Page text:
Security Experts:

Mobile Firm Takes on Android Decompiler With New Tool

Mobile app development and IT services company RIIS has released a new security tool designed to prevent Android decompilation by hackers on mobile devices.

Dubbed HoseDex2Jar, the tool keeps hackers from using the Dex2Jar tool to decompile Android applications and access data. According to the company, Dex2Jar converts Android APKs into Java .jar files. With the tool, attackers can decompile the .jar file using JD-GUI or JAD into readable source code, revealing all proprietary source code and any information stored on backend databases.

"Developers can take steps such as using tools like ProGuard to obfuscate their code, but up until now, it has been impossible to prevent someone from decompiling an app," said Godfrey Nolan, RIIS president. "We realized if there was a way to stop Dex2Jar, we would stop all Android decompilation. HoseDex2Jar does just that.  It stops Dex2Jar by inserting harmless code in an Android APK that confuses and disables Dex2Jar and protects the code from decompilation."

Earlier this year, Arxan Technologies issued a report that noted 92 percent of the Top 100 paid iOS applications  and 100 percent of the Top 100 paid Google Android applications had hacked versions available in app markets. The report noted that Android Java apps in particular are trivial to decompile back to source code, and that native Android and iOS apps are relatively easy to reverse engineer as well.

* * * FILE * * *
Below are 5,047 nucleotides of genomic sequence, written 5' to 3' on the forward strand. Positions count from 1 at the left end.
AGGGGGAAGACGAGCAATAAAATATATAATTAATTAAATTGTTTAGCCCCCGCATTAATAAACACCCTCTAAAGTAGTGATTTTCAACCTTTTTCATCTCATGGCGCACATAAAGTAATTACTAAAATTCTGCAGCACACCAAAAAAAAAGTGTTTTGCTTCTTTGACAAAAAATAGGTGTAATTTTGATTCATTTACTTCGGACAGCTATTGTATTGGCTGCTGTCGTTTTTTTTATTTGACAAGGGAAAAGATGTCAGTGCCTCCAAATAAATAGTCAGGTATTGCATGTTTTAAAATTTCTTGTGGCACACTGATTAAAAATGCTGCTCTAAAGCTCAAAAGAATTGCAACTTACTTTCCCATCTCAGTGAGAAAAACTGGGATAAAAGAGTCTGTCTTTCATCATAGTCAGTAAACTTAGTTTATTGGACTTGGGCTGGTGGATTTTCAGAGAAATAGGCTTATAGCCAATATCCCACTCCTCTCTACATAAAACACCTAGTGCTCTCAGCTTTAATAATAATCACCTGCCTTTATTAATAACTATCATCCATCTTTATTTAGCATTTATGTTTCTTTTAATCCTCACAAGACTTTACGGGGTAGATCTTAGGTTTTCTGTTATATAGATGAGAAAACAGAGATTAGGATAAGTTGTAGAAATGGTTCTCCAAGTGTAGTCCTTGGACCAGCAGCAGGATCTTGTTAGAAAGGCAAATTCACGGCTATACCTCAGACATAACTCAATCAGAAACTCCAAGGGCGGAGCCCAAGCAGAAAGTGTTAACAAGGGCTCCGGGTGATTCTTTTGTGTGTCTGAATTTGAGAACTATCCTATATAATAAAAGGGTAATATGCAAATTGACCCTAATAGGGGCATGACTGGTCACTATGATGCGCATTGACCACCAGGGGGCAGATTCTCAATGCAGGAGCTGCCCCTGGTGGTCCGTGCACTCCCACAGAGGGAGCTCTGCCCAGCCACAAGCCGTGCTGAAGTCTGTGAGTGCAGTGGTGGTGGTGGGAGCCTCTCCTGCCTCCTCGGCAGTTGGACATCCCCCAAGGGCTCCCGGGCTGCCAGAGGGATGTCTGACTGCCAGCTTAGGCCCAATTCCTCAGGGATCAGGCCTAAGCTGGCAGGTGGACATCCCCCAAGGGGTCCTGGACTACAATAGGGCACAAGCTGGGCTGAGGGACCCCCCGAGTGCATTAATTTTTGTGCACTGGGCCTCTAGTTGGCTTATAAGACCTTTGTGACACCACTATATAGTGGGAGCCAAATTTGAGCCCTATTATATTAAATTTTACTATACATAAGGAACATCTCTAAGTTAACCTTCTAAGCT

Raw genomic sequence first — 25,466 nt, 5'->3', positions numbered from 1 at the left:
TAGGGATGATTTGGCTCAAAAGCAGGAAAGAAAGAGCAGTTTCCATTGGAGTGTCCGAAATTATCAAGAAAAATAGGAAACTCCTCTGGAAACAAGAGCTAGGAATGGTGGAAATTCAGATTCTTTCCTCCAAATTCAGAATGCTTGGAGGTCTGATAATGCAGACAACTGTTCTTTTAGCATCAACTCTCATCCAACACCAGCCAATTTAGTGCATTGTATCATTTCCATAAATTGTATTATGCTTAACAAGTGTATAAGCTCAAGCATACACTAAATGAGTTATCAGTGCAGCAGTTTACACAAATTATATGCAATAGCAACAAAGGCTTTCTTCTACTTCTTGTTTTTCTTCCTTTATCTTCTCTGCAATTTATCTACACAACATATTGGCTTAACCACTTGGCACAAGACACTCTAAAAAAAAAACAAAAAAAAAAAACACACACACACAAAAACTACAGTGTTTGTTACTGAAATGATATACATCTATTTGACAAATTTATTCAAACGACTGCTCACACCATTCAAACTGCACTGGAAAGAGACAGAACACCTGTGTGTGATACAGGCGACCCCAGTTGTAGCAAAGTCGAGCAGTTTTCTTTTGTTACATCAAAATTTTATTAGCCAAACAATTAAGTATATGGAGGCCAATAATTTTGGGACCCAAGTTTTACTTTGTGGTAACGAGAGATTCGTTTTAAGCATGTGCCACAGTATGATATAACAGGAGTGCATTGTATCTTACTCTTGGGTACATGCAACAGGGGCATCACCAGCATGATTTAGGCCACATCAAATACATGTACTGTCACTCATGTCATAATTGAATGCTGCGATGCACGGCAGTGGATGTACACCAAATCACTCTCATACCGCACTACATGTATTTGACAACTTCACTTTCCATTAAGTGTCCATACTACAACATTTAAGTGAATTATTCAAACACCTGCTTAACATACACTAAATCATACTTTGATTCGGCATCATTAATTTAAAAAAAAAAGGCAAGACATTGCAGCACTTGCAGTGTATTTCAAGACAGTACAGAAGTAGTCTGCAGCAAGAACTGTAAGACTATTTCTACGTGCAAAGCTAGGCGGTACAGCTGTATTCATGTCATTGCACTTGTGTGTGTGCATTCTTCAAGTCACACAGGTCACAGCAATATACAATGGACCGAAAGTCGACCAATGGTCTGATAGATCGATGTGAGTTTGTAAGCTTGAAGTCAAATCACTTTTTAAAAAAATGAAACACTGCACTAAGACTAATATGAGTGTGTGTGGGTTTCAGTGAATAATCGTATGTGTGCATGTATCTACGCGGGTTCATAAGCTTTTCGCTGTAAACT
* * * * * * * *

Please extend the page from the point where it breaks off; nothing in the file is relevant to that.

"To crack an Android app, hackers can download the app on another machine (e.g., Mac) and run a tool (e.g., apktool) to unpackage the app and disassemble its Dalvik bytecode," the report notes. Dalvik is the process virtual machine in Google Android's operating system.

"They analyze the disassembled code or use tools (e.g., dex2jar and a Java decompiler) to decompile Dalvik bytecode to Java source code and analyze the source code," the report continues. "They can make changes to disable license checks (or other modifications) and repackage the app and resign it."

In a demonstration with SecurityWeek, Kevin McNamee of Kindsight Security Labs showed how a hacker could use the developer tool "apktool" to decompile the game Angry Birds. When finished, he could see the source code and directories. He then copied the malicious Java program into the "com" directory.

According to RIIS, the new tool represents a step forward in protecting applications from this kind of behavior.

"We're now able to go a step beyond obfuscation and prevent hackers from decompiling an APK into readable java code," Nolan said. "This is huge for companies with Android apps available on Google Play."